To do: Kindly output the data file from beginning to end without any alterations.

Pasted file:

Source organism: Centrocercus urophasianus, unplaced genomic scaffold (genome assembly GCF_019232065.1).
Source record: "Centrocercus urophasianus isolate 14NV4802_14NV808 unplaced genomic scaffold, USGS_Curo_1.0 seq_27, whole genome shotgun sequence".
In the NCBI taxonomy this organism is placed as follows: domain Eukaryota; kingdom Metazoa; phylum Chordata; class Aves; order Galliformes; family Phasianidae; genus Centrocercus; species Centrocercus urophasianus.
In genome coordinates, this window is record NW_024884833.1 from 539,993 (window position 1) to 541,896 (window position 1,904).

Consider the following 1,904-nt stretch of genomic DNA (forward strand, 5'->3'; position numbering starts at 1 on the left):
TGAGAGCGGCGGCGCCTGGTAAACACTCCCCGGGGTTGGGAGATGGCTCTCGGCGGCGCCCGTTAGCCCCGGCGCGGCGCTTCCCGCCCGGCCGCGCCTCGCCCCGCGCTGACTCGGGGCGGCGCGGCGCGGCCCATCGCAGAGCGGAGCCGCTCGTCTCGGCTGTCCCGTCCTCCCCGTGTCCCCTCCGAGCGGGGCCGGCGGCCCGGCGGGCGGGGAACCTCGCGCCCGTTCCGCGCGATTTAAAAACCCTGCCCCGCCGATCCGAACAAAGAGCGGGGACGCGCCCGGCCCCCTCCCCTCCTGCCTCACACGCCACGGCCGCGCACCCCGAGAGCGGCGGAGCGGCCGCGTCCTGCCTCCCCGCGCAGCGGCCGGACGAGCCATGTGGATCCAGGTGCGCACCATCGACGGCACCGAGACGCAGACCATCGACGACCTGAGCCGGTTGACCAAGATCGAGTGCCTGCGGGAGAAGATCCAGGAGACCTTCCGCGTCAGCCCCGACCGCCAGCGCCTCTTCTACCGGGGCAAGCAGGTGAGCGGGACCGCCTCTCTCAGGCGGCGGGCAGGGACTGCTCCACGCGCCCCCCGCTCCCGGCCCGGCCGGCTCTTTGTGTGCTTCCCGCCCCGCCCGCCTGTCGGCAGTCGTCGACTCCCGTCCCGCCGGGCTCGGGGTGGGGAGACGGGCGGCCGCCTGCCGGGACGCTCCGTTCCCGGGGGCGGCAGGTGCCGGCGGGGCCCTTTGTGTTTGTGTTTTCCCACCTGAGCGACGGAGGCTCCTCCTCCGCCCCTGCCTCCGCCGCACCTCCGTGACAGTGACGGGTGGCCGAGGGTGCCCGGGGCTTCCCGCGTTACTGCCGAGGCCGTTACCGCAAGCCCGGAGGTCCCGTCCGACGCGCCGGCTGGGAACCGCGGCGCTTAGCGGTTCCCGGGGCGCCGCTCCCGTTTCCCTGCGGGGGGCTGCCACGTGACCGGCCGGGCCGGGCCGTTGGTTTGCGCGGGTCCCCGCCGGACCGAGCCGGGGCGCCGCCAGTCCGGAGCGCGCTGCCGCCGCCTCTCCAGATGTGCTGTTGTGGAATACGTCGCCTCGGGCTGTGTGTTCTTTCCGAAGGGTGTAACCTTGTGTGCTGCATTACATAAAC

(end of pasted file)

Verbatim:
Source organism: Centrocercus urophasianus, unplaced genomic scaffold (genome assembly GCF_019232065.1).
Source record: "Centrocercus urophasianus isolate 14NV4802_14NV808 unplaced genomic scaffold, USGS_Curo_1.0 seq_27, whole genome shotgun sequence".
In the NCBI taxonomy this organism is placed as follows: domain Eukaryota; kingdom Metazoa; phylum Chordata; class Aves; order Galliformes; family Phasianidae; genus Centrocercus; species Centrocercus urophasianus.
In genome coordinates, this window is record NW_024884833.1 from 539,993 (window position 1) to 541,896 (window position 1,904).

Consider the following 1,904-nt stretch of genomic DNA (forward strand, 5'->3'; position numbering starts at 1 on the left):
TGAGAGCGGCGGCGCCTGGTAAACACTCCCCGGGGTTGGGAGATGGCTCTCGGCGGCGCCCGTTAGCCCCGGCGCGGCGCTTCCCGCCCGGCCGCGCCTCGCCCCGCGCTGACTCGGGGCGGCGCGGCGCGGCCCATCGCAGAGCGGAGCCGCTCGTCTCGGCTGTCCCGTCCTCCCCGTGTCCCCTCCGAGCGGGGCCGGCGGCCCGGCGGGCGGGGAACCTCGCGCCCGTTCCGCGCGATTTAAAAACCCTGCCCCGCCGATCCGAACAAAGAGCGGGGACGCGCCCGGCCCCCTCCCCTCCTGCCTCACACGCCACGGCCGCGCACCCCGAGAGCGGCGGAGCGGCCGCGTCCTGCCTCCCCGCGCAGCGGCCGGACGAGCCATGTGGATCCAGGTGCGCACCATCGACGGCACCGAGACGCAGACCATCGACGACCTGAGCCGGTTGACCAAGATCGAGTGCCTGCGGGAGAAGATCCAGGAGACCTTCCGCGTCAGCCCCGACCGCCAGCGCCTCTTCTACCGGGGCAAGCAGGTGAGCGGGACCGCCTCTCTCAGGCGGCGGGCAGGGACTGCTCCACGCGCCCCCCGCTCCCGGCCCGGCCGGCTCTTTGTGTGCTTCCCGCCCCGCCCGCCTGTCGGCAGTCGTCGACTCCCGTCCCGCCGGGCTCGGGGTGGGGAGACGGGCGGCCGCCTGCCGGGACGCTCCGTTCCCGGGGGCGGCAGGTGCCGGCGGGGCCCTTTGTGTTTGTGTTTTCCCACCTGAGCGACGGAGGCTCCTCCTCCGCCCCTGCCTCCGCCGCACCTCCGTGACAGTGACGGGTGGCCGAGGGTGCCCGGGGCTTCCCGCGTTACTGCCGAGGCCGTTACCGCAAGCCCGGAGGTCCCGTCCGACGCGCCGGCTGGGAACCGCGGCGCTTAGCGGTTCCCGGGGCGCCGCTCCCGTTTCCCTGCGGGGGGCTGCCACGTGACCGGCCGGGCCGGGCCGTTGGTTTGCGCGGGTCCCCGCCGGACCGAGCCGGGGCGCCGCCAGTCCGGAGCGCGCTGCCGCCGCCTCTCCAGATGTGCTGTTGTGGAATACGTCGCCTCGGGCTGTGTGTTCTTTCCGAAGGGTGTAACCTTGTGTGCTGCATTACATAAAC